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64 Plate New Car Registrations in September 2014 Best For in 10 years

September 2014 has been the best September for a decade for new car sales, although March 2014 was even higher.

The new 10 year record for September new car sales comes for a number of reasons:

  • improving UK economy and confidenence
  • attraction of more fuel efficient cars
  • attraction of new cars with lower CO2 emmissions and lower road tax costs
  • good deals on new cars from key manufacturers
  • buyers fixing low finance deals now for fear of higher interest rates coming

We posted a blog update earlier this week about the strain on the .Gov road tax web page and long delays in purchasing road tax online. That is from 1 October 2014 so the trend may well be contining into October.

The SMMT predict the new car market cooling slightly going forward.

Best Selling Car Models September 2014

The best selling cars in September 2014 according to the SMMT were:


  1. Ford Fiesta - 23,266
  2. Ford Focus - 13,508
  3. Volkswagen Golf - 13,011
  4. Vauhall Corsa - 12,506
  5. Volkswagen Polo - 10,312
  6. Fiat 500 - 9,122
  7. Vauxhall Astra - 8,861
  8. Audi - A3 - 7,317
  9. Peugeot 208 - 6,968
  10. Nissan Qashqai - 6,847

The Ford Fiesta is regularly at the top of the UKs best selling car models, and there is no change in September 2014.

Best Selling Cars 2014 January To September (Year To Date)

The best selling cars in 2014 to date are:

  1. Ford Fiesta - 106,930
  2. Ford Focus - 67,015
  3. Vauhall Corsa - 62,693
  4. Volkswagen Golf - 58,664
  5. Vauxhall Astra - 47,482
  6. Nissan Qashqai - 38,920
  7. Volkswagen Polo - 36,772
  8. Audi - A3 - 35,596
  9. Fiat 500 - 35,032
  10. BMW 3 Series - 29,655

Best Selling Cars By Manufacturer 2014 up to September 2014

The above broken down by car manaufacturer would be as follows:



This makes Ford the car manufacturer with the highest number of new cars registered in the UK for September 2014, and the start of the 64 plate registrations, with Volksgagen coming second even if you count Volkswagen and Audi together as a single manufacturer.

425,861 new cars registered in the key month of September, a rise of 5.6% and the biggest September since 2004.

New ‘64’ numberplate boosts volumes, with September marking the 31st consecutive month of growth in the new car market.
Registrations for the year-to-date reach 1,958,196 – up 9.1% on January-September 2013.

Mike Hawes, SMMT Chief Executive, said, “September’s strong performance underlined the continuing robustness of the UK new car market, particularly in the context of last September’s bumper volumes.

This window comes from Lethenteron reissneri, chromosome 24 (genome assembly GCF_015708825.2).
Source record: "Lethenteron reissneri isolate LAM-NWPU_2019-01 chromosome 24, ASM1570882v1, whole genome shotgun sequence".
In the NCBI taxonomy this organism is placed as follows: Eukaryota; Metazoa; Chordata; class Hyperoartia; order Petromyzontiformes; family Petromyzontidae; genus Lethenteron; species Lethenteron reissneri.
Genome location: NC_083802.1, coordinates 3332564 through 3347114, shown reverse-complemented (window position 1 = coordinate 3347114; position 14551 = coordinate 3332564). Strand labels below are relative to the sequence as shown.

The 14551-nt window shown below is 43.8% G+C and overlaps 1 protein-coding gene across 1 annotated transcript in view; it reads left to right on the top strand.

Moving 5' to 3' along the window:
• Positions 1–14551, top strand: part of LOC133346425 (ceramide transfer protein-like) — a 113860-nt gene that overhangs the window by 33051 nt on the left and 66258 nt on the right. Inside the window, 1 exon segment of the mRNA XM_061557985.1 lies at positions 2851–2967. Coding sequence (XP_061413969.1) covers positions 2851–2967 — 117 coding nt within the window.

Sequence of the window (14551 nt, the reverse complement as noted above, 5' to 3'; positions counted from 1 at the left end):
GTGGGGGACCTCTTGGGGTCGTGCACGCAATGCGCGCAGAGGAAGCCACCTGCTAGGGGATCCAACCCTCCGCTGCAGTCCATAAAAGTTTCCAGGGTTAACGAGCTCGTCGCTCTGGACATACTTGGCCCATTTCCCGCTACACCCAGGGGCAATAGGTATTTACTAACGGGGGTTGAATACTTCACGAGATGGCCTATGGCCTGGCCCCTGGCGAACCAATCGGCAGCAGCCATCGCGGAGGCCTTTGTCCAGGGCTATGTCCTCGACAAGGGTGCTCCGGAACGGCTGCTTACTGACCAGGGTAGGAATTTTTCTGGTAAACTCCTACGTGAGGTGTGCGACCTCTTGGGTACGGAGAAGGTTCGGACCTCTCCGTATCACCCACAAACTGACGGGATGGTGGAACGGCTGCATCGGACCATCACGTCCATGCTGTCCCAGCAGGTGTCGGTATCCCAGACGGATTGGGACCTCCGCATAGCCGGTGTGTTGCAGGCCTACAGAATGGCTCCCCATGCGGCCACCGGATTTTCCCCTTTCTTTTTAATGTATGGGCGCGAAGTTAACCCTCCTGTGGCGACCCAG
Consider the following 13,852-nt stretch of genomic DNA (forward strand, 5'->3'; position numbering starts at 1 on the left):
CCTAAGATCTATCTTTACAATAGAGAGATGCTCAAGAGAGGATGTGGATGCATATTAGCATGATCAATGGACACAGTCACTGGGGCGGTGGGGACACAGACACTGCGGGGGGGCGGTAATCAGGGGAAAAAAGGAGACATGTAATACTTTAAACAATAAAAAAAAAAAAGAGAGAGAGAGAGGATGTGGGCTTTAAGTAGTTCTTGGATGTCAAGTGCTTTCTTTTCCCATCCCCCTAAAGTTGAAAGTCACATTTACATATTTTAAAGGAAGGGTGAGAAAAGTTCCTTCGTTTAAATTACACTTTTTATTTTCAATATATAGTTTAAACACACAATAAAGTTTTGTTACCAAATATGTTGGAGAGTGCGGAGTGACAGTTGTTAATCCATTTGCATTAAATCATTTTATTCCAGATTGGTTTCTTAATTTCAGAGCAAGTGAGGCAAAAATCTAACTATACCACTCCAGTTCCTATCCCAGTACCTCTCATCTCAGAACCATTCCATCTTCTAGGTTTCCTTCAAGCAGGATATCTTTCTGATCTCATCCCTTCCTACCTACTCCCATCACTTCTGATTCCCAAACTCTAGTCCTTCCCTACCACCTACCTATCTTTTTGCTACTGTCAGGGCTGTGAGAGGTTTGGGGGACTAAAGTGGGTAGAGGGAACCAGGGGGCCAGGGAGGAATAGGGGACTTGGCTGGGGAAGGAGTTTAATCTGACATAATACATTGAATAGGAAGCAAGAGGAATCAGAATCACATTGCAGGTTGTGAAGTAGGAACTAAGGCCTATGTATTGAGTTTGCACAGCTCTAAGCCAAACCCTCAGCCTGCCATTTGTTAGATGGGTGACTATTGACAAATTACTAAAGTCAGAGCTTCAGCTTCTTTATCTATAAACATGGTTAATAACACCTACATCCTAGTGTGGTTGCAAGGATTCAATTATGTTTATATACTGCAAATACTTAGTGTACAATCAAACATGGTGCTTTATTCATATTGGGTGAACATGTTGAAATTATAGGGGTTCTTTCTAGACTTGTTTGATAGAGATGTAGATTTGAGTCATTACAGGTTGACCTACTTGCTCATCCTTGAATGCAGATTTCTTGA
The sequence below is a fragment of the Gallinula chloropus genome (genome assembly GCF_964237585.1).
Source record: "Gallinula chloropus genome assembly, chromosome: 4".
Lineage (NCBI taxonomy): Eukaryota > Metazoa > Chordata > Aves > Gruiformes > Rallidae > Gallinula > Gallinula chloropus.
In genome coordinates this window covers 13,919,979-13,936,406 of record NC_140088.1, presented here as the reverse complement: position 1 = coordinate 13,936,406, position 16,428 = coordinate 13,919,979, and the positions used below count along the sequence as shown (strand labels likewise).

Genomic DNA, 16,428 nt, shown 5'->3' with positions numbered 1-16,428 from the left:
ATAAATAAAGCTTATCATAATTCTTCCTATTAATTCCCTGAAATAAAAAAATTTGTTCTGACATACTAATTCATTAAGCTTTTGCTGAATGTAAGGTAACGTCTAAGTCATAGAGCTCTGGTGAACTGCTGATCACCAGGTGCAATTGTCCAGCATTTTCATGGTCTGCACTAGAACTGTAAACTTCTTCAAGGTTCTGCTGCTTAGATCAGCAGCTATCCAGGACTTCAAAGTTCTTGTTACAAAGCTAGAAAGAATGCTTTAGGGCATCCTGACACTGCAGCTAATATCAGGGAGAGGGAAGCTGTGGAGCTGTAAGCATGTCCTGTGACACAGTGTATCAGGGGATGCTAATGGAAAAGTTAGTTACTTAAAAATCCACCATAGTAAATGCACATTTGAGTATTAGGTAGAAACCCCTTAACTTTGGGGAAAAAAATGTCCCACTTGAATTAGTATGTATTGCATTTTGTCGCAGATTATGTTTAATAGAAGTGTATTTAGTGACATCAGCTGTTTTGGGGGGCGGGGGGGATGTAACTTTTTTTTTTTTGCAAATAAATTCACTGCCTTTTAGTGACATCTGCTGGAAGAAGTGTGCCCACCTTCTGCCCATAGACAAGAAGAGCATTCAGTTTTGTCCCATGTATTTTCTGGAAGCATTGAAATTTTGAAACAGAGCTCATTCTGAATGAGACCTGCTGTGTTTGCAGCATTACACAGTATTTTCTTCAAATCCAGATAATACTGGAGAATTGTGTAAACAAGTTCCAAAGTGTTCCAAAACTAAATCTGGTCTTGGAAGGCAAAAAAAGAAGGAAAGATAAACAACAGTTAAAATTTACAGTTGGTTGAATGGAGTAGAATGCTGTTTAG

“Demand for the new 64-plate has been boosted by intensifying confidence in the UK economy, with consumers attracted by a wide range of exciting, increasingly fuel-efficient, new cars. In the months since March – which saw an 18% jump in registrations – the growth has shown signs of levelling off as the market starts to find its natural running rate.”

The growth in new car sales in the UK has continued at such a rate setting new records for growth in the UK car market beating previous records for continous growth last set in the 1980s. 

Adaptive Cruise Control how does it work?

Following Google's announcement and our blog post yesterday about Google's plan to expand their self driving cars technology we thought we'd add a post about another relatively recent automated driving development - "adaptive cruise control" or ACC for short.

Volkswagen has been one of the leading car manufacturers to add adaptive cruise control as an option for many of its models.

Adaptive cruise control uses radar controlled front assist traffic monitoring systems to monitor the distance from the car or vehicle in front.

The older technology of ordinary cruise control simply keeps the car or vehicle at a steady speed.

However adaptive cruise control as it monitors the distance to the vehicle in front and reduces or increases the speed of your vehicle to maintain a steady distance from the car in front to help avoid collisions.

For drivers who regularly undertake long journeys adaptive cruise control can make those journeys more comfortable avoiding that right leg ache you can get maintaining the accelerator pedal in a fairly steady position.

How does adaptive cruise control work?

The ACC radar in Volkswagen's at least has a range of up to 200 metres and the angle of the radar beam is 12 degrees.

The radar sensor is located in the front of the car and calculates the distance to the vehicle in front and your cars relative speed to it. The ACC system also calculates the location of your car on multilane roads.

Adaptive cruise control does not however mean that a driver does not need to be fully aware of what's going on around him or her.

However many ACC systems do not detect crash barriers or stationary vehicles or objects in front, so if there is a queue of stationary cars in front the driver still needs to be alert and break manually when needed. It is not quite yet fully automated driving more driving assistance.

However adaptive cruise control is no doubt safer than non-adaptive cruise control.

It isn't likely to be that long before adaptive cruise control combines with other technologies to monitor stationary objects and vehicles or pedestrians to assist the driver even further.